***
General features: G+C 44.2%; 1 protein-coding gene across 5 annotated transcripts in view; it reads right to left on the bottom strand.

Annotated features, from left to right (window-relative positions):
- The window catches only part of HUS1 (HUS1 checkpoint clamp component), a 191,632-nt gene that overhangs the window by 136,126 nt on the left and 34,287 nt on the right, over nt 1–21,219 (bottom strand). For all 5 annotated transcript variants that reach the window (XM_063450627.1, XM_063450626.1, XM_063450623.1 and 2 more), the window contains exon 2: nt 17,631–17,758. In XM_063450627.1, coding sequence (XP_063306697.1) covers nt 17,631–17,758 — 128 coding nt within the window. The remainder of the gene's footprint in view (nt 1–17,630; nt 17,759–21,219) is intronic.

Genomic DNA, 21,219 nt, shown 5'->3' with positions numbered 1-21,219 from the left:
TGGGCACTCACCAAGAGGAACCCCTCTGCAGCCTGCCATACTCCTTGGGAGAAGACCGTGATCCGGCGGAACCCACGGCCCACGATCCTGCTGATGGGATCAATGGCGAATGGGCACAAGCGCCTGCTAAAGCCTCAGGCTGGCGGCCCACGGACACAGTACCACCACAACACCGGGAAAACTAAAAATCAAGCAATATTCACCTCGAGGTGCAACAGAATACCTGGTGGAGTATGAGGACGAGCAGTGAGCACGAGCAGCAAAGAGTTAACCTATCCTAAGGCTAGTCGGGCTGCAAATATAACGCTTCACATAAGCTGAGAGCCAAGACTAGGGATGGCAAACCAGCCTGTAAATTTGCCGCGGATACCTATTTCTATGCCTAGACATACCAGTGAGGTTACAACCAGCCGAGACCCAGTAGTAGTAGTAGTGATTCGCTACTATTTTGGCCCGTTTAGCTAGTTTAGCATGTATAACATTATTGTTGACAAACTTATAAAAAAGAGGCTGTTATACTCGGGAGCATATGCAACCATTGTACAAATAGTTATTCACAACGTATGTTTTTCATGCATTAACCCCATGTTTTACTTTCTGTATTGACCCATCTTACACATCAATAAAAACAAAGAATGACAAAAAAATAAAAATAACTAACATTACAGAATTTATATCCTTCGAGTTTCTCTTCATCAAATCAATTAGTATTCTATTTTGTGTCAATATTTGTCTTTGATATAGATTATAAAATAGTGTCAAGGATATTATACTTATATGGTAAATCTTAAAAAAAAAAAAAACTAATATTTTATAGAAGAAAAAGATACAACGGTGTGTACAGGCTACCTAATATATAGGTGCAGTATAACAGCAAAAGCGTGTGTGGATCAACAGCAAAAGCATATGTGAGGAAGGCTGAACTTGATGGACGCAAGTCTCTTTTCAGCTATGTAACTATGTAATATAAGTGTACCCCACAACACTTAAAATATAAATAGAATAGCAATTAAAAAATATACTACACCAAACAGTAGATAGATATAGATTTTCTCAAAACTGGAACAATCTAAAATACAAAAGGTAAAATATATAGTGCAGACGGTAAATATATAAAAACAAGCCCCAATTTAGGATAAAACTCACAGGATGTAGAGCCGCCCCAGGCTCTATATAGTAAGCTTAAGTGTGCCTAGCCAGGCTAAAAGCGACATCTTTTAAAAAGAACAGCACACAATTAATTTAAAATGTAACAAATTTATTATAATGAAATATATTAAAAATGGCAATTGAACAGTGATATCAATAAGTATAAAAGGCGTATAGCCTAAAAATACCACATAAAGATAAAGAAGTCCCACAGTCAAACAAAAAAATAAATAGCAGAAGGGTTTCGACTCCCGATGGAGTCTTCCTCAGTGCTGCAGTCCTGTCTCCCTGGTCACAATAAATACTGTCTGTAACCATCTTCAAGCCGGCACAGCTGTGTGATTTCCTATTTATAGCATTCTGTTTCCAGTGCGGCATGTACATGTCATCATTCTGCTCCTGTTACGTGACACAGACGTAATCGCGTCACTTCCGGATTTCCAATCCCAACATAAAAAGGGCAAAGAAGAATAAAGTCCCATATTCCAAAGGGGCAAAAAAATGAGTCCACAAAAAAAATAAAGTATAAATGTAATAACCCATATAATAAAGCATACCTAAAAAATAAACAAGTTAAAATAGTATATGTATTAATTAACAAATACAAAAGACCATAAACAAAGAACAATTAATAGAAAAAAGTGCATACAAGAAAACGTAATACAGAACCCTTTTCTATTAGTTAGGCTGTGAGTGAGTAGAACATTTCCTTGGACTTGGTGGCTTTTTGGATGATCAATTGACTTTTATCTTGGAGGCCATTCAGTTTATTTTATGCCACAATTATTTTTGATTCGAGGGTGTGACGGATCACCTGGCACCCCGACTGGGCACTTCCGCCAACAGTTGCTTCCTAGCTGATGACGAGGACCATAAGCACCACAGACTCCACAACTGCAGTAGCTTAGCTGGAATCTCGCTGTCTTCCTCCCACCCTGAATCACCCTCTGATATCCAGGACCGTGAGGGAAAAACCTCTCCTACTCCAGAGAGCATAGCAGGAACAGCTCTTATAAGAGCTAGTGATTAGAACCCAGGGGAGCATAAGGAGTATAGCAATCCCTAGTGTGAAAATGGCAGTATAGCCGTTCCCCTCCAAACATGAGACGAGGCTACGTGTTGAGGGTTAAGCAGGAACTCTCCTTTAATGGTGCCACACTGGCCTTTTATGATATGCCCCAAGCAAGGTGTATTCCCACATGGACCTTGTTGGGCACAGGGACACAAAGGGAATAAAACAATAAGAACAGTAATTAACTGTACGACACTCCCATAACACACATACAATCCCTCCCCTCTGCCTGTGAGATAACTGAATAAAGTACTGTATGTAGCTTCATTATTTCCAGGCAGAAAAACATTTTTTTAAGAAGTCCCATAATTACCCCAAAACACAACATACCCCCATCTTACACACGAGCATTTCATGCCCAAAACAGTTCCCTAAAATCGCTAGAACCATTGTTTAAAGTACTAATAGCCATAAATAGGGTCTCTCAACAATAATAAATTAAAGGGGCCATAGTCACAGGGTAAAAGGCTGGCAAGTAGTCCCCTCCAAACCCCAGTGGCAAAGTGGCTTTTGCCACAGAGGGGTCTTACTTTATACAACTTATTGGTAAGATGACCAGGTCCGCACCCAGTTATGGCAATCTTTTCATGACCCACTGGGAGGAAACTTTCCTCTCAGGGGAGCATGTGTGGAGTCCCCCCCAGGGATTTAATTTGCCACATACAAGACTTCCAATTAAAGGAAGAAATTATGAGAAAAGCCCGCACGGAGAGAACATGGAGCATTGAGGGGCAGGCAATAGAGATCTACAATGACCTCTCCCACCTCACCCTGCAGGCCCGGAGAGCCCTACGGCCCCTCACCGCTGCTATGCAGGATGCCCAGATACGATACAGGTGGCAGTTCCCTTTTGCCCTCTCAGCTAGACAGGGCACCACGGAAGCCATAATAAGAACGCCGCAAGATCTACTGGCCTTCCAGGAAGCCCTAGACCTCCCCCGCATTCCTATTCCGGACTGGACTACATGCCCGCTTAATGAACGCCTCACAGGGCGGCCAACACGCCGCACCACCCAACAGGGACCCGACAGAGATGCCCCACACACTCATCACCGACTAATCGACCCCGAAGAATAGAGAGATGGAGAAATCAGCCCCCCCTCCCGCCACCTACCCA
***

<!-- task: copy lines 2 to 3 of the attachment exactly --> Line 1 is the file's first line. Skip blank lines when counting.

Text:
Annotated features, from left to right (window-relative positions):
- The window catches only part of HUS1 (HUS1 checkpoint clamp component), a 191,632-nt gene that overhangs the window by 136,126 nt on the left and 34,287 nt on the right, over nt 1–21,219 (bottom strand). For all 5 annotated transcript variants that reach the window (XM_063450627.1, XM_063450626.1, XM_063450623.1 and 2 more), the window contains exon 2: nt 17,631–17,758. In XM_063450627.1, coding sequence (XP_063306697.1) covers nt 17,631–17,758 — 128 coding nt within the window. The remainder of the gene's footprint in view (nt 1–17,630; nt 17,759–21,219) is intronic.